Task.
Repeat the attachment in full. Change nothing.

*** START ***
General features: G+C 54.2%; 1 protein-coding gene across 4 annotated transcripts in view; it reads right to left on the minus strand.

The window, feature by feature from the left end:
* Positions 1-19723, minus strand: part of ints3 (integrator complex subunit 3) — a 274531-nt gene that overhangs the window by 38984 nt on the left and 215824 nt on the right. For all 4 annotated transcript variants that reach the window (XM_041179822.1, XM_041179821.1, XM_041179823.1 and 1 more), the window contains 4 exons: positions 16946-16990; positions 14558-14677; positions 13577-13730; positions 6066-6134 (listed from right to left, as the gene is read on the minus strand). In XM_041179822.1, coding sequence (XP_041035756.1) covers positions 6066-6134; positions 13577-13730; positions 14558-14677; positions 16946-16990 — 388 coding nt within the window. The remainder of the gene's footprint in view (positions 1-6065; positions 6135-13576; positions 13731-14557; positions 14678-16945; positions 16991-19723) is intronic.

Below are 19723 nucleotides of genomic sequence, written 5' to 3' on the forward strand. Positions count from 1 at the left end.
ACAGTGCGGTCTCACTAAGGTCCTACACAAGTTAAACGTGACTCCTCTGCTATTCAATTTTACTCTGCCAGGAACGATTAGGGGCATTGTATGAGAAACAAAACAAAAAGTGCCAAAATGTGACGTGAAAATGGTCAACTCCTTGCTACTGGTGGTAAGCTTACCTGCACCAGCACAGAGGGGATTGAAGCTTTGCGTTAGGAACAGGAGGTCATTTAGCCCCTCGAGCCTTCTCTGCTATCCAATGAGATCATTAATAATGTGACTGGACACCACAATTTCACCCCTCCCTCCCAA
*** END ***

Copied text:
General features: G+C 54.2%; 1 protein-coding gene across 4 annotated transcripts in view; it reads right to left on the minus strand.

The window, feature by feature from the left end:
* Positions 1-19723, minus strand: part of ints3 (integrator complex subunit 3) — a 274531-nt gene that overhangs the window by 38984 nt on the left and 215824 nt on the right. For all 4 annotated transcript variants that reach the window (XM_041179822.1, XM_041179821.1, XM_041179823.1 and 1 more), the window contains 4 exons: positions 16946-16990; positions 14558-14677; positions 13577-13730; positions 6066-6134 (listed from right to left, as the gene is read on the minus strand). In XM_041179822.1, coding sequence (XP_041035756.1) covers positions 6066-6134; positions 13577-13730; positions 14558-14677; positions 16946-16990 — 388 coding nt within the window. The remainder of the gene's footprint in view (positions 1-6065; positions 6135-13576; positions 13731-14557; positions 14678-16945; positions 16991-19723) is intronic.

Below are 19723 nucleotides of genomic sequence, written 5' to 3' on the forward strand. Positions count from 1 at the left end.
ACAGTGCGGTCTCACTAAGGTCCTACACAAGTTAAACGTGACTCCTCTGCTATTCAATTTTACTCTGCCAGGAACGATTAGGGGCATTGTATGAGAAACAAAACAAAAAGTGCCAAAATGTGACGTGAAAATGGTCAACTCCTTGCTACTGGTGGTAAGCTTACCTGCACCAGCACAGAGGGGATTGAAGCTTTGCGTTAGGAACAGGAGGTCATTTAGCCCCTCGAGCCTTCTCTGCTATCCAATGAGATCATTAATAATGTGACTGGACACCACAATTTCACCCCTCCCTCCCAA